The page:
Friday, November 4, 2016

4 30+ Words To Watch Out For As You Write

November is NaNoWriMo, which formally or informally has a lot of us (including me) scrambling to get words down on a page as quickly as we possibly can. But not all words are created equal, so today's post is from the lovely Liza Wiemer, author of one of my favorite books, HELLO? Liza is offering up her list of words that uselessly add to word count. 

Looking at this list, I have to say that they actually do much more than that. These words tend to add distance between our characters and the reader. Many of them aren't easy to edit out later either, because they're what I call tip-of-the-iceberg words, words that signal that, as a writer, I haven't dug deep enough for the impressions of what the character is actually experiencing. Sensory impressions that follow these words are often the easy impressions that won't surprise the reader, and therefore won't win you any readers. When you find yourself writing these words in your manuscript, use the opportunity to think and feel and envision what your character is experiencing more deeply. Your manuscript will thank you for it!


Words and Phrases Often Unnecessary in Writing Fiction


By Liza Wiemer


I put together a basic list of words and phrases that bog down your writing. These are simple examples. Make sure your stories are rich with description.


To see

She saw the boy run into the street to retrieve the ball without looking both ways. 
Better: The boy darted into the street to retrieve his ball, forcing the cyclist to swerve into the curb. (Implies the boy wasn’t looking.)

To think

I think that new doll will make her smile.
Better: That new doll will make her smile.

To watch

She watched him walk to his car and drive away.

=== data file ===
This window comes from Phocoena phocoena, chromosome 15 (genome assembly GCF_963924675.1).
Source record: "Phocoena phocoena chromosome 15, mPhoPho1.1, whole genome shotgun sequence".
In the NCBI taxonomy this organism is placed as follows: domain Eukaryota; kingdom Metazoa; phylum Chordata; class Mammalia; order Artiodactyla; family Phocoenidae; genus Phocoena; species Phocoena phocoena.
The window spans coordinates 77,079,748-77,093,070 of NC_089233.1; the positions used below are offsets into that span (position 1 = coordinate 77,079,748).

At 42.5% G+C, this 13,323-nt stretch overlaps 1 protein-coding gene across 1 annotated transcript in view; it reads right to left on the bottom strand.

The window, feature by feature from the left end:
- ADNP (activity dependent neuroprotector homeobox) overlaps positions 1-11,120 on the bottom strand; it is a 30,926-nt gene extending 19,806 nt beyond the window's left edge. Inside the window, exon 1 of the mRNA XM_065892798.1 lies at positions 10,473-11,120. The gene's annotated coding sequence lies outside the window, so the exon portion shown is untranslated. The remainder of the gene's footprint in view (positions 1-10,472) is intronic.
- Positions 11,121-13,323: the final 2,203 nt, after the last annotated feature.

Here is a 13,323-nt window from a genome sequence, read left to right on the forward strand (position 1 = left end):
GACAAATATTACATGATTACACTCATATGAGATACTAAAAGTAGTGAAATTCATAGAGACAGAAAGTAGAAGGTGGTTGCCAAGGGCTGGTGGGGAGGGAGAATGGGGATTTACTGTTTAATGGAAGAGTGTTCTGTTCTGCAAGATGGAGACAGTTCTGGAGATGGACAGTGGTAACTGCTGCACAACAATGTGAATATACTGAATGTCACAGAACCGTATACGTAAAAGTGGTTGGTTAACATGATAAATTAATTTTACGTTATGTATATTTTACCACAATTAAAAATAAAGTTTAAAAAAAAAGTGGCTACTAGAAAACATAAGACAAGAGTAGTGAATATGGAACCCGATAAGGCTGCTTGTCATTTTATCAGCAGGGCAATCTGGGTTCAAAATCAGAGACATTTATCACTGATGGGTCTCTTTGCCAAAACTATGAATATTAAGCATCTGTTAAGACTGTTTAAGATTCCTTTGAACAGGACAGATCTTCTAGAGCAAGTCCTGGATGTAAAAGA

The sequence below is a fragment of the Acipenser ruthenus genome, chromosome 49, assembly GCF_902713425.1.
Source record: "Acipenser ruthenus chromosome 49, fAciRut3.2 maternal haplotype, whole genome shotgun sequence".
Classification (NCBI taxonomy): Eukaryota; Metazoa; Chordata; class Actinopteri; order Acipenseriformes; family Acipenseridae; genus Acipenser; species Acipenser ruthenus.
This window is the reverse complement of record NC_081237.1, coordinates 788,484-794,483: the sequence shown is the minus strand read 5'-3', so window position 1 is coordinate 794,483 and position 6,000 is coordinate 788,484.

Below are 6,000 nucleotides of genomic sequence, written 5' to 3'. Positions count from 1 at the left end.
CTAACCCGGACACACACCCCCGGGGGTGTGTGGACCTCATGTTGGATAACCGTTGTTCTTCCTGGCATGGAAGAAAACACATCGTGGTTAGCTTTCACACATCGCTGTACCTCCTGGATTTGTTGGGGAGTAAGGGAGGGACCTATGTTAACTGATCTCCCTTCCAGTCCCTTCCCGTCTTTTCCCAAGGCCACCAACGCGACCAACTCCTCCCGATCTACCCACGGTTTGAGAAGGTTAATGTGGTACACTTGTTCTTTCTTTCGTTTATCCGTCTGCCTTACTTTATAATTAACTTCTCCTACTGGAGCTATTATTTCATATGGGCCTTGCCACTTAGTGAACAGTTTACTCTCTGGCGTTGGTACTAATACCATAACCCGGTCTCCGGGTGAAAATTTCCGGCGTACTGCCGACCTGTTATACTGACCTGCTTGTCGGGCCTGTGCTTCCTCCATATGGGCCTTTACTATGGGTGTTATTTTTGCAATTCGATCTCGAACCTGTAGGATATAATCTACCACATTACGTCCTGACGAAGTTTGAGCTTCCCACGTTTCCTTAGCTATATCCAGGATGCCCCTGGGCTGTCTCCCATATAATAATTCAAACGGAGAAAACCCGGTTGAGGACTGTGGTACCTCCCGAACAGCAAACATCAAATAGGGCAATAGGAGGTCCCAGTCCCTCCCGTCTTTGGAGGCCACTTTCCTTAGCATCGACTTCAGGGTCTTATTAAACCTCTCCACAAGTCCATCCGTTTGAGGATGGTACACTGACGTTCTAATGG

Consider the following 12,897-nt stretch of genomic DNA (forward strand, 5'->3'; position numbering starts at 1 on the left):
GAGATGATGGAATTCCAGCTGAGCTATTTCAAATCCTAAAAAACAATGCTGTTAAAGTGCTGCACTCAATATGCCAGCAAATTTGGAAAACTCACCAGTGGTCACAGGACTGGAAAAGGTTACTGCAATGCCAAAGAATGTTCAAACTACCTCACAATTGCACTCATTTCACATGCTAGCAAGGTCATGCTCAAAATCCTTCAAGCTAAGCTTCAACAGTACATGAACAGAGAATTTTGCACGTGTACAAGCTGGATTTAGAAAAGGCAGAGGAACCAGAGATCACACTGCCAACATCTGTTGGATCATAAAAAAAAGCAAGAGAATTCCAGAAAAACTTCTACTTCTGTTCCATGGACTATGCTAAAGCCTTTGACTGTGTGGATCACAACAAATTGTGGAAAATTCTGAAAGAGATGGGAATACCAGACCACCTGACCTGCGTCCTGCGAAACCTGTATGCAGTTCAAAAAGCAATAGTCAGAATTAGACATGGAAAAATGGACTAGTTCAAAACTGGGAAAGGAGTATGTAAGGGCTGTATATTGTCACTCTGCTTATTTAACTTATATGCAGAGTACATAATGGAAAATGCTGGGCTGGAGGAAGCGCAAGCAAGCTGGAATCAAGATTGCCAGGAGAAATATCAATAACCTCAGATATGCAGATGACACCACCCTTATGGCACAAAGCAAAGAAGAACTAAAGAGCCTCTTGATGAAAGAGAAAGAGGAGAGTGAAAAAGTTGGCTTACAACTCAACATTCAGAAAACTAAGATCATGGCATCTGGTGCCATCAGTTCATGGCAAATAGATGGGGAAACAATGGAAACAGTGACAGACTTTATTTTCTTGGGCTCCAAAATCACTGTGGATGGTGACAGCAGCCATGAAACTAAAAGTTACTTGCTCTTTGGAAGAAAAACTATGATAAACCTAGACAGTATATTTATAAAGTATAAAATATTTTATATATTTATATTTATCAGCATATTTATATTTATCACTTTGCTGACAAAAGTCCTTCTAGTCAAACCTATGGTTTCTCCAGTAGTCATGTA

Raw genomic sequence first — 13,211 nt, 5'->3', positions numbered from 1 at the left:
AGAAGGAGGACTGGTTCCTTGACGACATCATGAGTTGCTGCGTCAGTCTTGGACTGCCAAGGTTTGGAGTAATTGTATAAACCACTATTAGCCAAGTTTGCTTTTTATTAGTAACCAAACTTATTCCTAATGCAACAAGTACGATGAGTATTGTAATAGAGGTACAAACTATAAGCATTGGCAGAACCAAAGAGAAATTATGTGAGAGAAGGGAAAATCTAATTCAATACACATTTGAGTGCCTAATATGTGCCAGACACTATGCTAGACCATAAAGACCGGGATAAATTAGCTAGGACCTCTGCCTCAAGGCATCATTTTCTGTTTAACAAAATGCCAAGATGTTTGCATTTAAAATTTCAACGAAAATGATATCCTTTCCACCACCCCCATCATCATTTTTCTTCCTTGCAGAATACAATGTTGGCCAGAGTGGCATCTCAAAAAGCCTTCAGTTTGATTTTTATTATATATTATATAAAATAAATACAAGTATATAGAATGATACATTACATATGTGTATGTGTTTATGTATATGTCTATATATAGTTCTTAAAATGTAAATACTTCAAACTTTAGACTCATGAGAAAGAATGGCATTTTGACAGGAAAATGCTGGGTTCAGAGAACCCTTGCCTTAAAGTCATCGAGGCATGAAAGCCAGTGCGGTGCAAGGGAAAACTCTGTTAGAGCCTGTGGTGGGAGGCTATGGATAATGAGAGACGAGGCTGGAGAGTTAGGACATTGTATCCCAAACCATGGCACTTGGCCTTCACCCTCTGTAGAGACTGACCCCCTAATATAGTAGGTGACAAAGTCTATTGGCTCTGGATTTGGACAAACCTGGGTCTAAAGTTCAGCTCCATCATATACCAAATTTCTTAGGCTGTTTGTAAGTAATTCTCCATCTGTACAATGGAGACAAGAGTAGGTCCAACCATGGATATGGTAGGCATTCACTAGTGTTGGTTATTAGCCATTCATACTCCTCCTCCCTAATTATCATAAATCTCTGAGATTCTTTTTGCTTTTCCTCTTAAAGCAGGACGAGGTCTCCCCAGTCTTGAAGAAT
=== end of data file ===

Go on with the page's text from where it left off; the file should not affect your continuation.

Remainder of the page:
Better: He walked to his car, then drove away.

To touch

The baby reached out and touched the burner.
Better: The baby burned his hand on the stove.

To sound (sounds like)

It sounded like he really loved the movie.
Better: He loved the movie.

To seem

He seemed to be having a fantastic time at the party, but then he saw Lily.
Better: He had a fantastic time at the party until he saw Lily.

To decide

She was trying to decide if she should take dance or guitar lessons.
Better: She had to choose between dance and guitar lessons.

To realize

Todd was beginning to realize that basketball isn’t his sport.
Better: Basketball isn’t Todd’s sport.

To wonder

Mike wondered if he’d ever see Sarah again once they left for college,
Better: After they leave for college, Mike might not see Sarah again.

To hear  

He heard the bell ring. It rattled his office window. 
Better: The church bell rang, rattling the loose windowpane in his office.  

To know

I know she loves peanut butter and banana sandwiches.
Better: She loves peanut butter and banana sandwiches. 

Additional words that bloat or weaken your manuscript. Use these sparingly:

started
began
then
like
that
every
just
got
very 
every

really
suddenly

currently

frequently
finally
eagerly
anxiously

quickly
other -ly words
in order to (never needed)

ABOUT THE AUTHOR